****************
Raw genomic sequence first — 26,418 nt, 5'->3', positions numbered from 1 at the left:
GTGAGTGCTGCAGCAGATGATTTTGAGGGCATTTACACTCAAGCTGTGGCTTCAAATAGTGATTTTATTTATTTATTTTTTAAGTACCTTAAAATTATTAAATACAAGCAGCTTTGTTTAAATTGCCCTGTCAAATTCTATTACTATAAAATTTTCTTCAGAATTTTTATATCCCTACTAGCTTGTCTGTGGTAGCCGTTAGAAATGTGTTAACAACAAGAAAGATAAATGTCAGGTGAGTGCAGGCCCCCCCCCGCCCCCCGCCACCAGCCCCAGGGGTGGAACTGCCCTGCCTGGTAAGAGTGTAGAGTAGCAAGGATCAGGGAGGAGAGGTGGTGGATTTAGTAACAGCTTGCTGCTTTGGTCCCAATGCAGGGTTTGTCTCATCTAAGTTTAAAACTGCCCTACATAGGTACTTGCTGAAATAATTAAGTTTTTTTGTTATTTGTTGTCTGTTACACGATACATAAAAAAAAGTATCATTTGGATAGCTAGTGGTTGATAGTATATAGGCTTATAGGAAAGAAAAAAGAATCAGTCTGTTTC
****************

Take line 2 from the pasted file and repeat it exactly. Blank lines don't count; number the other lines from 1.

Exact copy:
GTGAGTGCTGCAGCAGATGATTTTGAGGGCATTTACACTCAAGCTGTGGCTTCAAATAGTGATTTTATTTATTTATTTTTTAAGTACCTTAAAATTATTAAATACAAGCAGCTTTGTTTAAATTGCCCTGTCAAATTCTATTACTATAAAATTTTCTTCAGAATTTTTATATCCCTACTAGCTTGTCTGTGGTAGCCGTTAGAAATGTGTTAACAACAAGAAAGATAAATGTCAGGTGAGTGCAGGCCCCCCCCCGCCCCCCGCCACCAGCCCCAGGGGTGGAACTGCCCTGCCTGGTAAGAGTGTAGAGTAGCAAGGATCAGGGAGGAGAGGTGGTGGATTTAGTAACAGCTTGCTGCTTTGGTCCCAATGCAGGGTTTGTCTCATCTAAGTTTAAAACTGCCCTACATAGGTACTTGCTGAAATAATTAAGTTTTTTTGTTATTTGTTGTCTGTTACACGATACATAAAAAAAAGTATCATTTGGATAGCTAGTGGTTGATAGTATATAGGCTTATAGGAAAGAAAAAAGAATCAGTCTGTTTC